Chancay (Pre-Columbian) Mummy Bundle Mask, c. 1600
Painted wood, textiles
15 x 8 in
Price on Request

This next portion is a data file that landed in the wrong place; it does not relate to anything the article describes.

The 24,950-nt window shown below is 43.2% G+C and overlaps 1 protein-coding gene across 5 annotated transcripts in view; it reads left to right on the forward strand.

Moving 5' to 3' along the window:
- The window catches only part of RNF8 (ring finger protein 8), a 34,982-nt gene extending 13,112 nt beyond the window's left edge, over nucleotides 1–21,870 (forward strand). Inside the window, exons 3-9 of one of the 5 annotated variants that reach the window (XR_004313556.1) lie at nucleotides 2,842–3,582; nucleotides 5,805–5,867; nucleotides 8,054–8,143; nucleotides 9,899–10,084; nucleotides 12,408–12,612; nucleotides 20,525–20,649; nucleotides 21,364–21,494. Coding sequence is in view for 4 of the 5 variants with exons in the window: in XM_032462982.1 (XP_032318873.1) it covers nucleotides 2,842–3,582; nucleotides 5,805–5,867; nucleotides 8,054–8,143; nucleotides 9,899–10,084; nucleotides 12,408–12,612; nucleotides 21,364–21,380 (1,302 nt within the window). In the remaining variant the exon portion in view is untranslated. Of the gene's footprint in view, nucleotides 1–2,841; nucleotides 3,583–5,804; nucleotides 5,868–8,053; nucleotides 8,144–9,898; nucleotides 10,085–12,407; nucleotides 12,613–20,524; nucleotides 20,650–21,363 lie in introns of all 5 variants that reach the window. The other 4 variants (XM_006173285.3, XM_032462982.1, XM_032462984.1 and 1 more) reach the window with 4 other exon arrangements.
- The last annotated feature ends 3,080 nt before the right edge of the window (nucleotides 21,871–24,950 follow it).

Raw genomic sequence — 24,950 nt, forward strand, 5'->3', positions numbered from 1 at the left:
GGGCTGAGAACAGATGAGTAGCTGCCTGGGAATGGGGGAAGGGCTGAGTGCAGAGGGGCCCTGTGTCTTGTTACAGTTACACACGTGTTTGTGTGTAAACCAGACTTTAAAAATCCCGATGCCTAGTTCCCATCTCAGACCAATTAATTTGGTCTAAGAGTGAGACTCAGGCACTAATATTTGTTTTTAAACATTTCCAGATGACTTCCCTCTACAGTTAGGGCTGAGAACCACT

The Peruvian Chancay (pre-Columbian) Mummy Bundle mask, from around 1600 is made of painted wood, textiles, and human hair. According to the Walters Art Museum: Andean cultures are located close to some of the most arid deserts in the world, and perhaps the natural mummification that ancient peoples there observed inspired them to adapt their mortuary practices to augment natural processes. In many cultures of the region, bodies were carefully prepared to last for centuries or millennia, and were buried with elaborate offerings, always including large quantities of textiles. Since bodies were usually buried in an upright fetal position (with head on knees), when wrapped with layers and layers of lavish textiles, the mummy bundles did not have a clear head to act as a focal point for veneration. Therefore, 'false heads' or wrapped textiles were created for the top of such bundles, and in some cases wooden masks, showing a stylized face, were tied on to such bundles. For the Chancay people, these were not portraitlike, but had very simplified features, with wide, diamond-shaped eyes and long straight noses, as well as frequently including a 'wig' of hair that hangs down on either side of the face. More elaborate textiles are also often wrapped around the top of such masks, imitating the turbanlike headcoverings worn by the Chancay. These are often painted red, a color associated with purifying or commemorative rituals in the Andes. In this case, it appears that the mask was wrapped in more textiles, which over time has left a patterned impression. It is clear from the items excavated from the burial sites that textiles were extremely important and valuable to the Chancay people, particularly to their funerary rituals.